How great that All Saints Day, November 1st falls on a Sunday this year. All Saints Day is All Saints Sunday rather than the Sunday closest to November 1st . During worship we especially remember those who have died during the past year as part of our celebration of All Saints. More importantly, however, we remember that those who have died have now become a part of the communion of saints — not just a member of the church universal but the cosmic church. It is a church which is not only spread beyond the boundaries of nations, race, languages and human conditions. It is a church which exists beyond space and time across the barrier of death. It is a day for all the saints including us who are still alive.

Those who have died are no longer with us in bodily form, but they are with us. We are all part of the same communion, the same body of Christ, the cosmic church.

When I was a young child my grandmother, Hester Naomi, told me that she prayed for me every day. She was the grandmother who gave me my first Bible, the grandmother that bribed me and my cousins to take sermon notes in church by paying us a penny for every notation. On really good Sundays I would have 25 notes earning me a quarter which, in those days, was enough to buy a candy bar. She was the grandmother that attended Bible studies and told me to write notes in my Bible and underline verses. This was the grandmother whose children sometimes alluded to her imperfections, but whose young granddaughter just knew of her warm embrace and deep love. This was the grandmother that prayed for me every day.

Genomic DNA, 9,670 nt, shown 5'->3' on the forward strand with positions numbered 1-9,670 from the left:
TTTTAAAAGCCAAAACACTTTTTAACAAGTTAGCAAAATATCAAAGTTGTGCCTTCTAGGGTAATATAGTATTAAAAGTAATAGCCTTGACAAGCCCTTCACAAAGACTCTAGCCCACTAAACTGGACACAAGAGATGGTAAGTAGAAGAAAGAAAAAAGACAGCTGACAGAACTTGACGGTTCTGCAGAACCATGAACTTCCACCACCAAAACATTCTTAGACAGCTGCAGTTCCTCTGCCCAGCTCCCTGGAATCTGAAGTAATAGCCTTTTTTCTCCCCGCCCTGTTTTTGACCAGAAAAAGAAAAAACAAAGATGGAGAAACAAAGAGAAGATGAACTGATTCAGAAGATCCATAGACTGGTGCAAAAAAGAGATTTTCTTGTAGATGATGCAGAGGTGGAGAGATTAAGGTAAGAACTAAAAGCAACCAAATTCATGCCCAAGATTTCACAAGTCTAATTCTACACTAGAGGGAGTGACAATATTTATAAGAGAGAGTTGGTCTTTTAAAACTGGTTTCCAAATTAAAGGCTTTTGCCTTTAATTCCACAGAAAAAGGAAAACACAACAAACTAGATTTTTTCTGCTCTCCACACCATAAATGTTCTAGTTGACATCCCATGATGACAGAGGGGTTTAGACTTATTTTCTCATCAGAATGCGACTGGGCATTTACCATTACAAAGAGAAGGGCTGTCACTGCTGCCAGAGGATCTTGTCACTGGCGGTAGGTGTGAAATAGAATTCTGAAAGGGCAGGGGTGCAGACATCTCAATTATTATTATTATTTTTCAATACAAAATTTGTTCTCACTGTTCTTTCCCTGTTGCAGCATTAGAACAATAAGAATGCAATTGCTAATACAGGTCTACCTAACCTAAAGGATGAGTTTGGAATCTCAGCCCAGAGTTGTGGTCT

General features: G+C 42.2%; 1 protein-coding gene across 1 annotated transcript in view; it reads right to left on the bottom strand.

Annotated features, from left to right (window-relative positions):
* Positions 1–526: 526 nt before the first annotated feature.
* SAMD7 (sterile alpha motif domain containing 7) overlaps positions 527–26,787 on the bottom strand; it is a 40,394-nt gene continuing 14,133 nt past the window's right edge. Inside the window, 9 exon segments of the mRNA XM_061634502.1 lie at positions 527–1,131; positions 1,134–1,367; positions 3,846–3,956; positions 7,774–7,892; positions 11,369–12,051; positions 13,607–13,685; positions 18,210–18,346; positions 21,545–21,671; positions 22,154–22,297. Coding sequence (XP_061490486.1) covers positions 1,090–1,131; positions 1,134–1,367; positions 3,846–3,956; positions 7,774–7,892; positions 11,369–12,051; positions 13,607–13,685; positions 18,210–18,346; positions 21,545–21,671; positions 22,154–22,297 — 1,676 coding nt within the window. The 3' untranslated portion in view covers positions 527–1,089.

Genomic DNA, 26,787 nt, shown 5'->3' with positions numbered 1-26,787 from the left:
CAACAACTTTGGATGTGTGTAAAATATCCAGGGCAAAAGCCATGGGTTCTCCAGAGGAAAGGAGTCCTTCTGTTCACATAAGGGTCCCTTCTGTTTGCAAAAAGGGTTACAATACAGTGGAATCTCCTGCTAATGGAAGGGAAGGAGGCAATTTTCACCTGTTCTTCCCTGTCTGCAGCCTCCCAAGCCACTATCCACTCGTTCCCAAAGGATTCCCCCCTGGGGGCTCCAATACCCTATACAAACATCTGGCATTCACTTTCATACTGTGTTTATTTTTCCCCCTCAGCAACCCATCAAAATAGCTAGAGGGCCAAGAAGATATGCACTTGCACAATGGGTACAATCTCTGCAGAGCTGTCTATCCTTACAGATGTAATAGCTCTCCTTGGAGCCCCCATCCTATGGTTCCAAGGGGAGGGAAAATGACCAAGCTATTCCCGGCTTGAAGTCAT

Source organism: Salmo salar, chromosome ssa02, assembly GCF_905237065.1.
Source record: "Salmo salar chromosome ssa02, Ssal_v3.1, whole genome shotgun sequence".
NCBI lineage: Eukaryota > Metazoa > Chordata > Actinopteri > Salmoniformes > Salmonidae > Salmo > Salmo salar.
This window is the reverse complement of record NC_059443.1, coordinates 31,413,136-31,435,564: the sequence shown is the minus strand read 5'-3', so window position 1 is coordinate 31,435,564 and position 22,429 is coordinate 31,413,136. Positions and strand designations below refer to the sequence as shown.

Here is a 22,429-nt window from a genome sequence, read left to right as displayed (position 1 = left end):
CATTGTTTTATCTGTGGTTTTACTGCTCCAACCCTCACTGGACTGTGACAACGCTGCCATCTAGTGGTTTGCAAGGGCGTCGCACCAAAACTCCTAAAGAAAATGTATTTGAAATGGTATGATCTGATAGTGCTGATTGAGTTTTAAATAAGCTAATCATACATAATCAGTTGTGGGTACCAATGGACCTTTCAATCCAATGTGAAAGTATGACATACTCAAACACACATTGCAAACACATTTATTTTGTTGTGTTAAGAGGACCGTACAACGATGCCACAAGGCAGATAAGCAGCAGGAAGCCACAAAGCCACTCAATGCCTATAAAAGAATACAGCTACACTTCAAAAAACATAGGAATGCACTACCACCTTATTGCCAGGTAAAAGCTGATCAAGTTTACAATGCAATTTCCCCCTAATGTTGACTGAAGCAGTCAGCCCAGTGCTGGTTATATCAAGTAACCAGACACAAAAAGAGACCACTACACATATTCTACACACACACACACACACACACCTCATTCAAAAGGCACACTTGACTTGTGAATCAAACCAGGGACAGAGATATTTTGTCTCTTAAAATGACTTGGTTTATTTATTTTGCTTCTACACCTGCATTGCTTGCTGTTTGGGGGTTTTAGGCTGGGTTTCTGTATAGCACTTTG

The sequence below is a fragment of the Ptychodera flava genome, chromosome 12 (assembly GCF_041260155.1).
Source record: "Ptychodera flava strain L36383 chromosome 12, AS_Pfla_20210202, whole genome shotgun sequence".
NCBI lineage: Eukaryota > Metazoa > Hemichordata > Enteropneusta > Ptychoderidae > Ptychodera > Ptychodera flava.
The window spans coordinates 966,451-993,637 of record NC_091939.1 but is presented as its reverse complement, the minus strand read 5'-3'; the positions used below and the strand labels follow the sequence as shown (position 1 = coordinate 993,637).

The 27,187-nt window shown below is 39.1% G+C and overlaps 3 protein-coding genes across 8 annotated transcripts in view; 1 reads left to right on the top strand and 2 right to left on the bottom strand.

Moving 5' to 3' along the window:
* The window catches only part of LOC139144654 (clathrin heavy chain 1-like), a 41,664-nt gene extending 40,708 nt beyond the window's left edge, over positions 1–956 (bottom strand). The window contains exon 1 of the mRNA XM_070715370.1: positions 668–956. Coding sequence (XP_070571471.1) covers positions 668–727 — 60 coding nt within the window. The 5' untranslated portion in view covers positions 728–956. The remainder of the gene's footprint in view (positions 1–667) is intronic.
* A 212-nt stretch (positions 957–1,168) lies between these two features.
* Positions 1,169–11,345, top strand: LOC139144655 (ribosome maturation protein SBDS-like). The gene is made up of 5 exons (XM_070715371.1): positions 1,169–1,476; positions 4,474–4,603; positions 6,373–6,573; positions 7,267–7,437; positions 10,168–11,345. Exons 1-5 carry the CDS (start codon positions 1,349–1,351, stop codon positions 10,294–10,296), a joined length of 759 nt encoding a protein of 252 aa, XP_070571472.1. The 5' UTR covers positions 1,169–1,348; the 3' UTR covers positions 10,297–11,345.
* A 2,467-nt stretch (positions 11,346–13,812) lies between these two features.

At age eleven my family moved to a different state, and I no longer had the frequent contact with my grandmother I had once had. Through the trials of adolescence and the life-affirming adventures of college, I still remembered that my grandmother prayed for me every day. When I went off to a Lutheran seminary just a year after graduating from college, my grandmother began to worry about my faith and the direction it might be going. She wasn’t too sure about Lutherans, so she probably prayed for me more fervently at that point. She might even have died believing that somehow her prayers for me had failed because I didn’t turn out to be the good Baptist she envisioned. Still, she prayed for me every day.

When she did die, not only did I mourn her death, I mourned the loss of her prayers for me. Who would pray for me now? There were other people that loved me. Perhaps, occasionally, some of those who loved me might actually pray for me. No one, however, would pray for me every day.

Many years later, one All Saints Day, it dawned on me. What dawned upon me was that it was very unlikely that death prevented my grandmother from praying for me. In fact, since becoming part of that cosmic communion of saints, she probably now prays for me more regularly than she ever did in ways I will never know until I join her and all the saints who have gone before me in death.

Though I can’t know it, can’t explain it, and certainly can’t prove it, I believe my deceased grandmother, my deceased father and many others now deceased support me, and those of us who comprise the earthly church with a spiritual support that sustains us, strengthens us and summons us to be what they wished they might have been when they were on earth. After all, they now see clearly what is still very dim, unformed and uninformed to us. Of course, I also believe I am supported and sustained by your prayers, the prayers of Christian brothers and sisters still alive and participating in our struggles to be the church. I believe my prayers provide crucial support to others. Surrounded by such a great cloud of witnesses then, may we get on with the race and give thanks! (Hebrews 12:1-2)

In the sustenance of years of prayer,
Pastor Netsie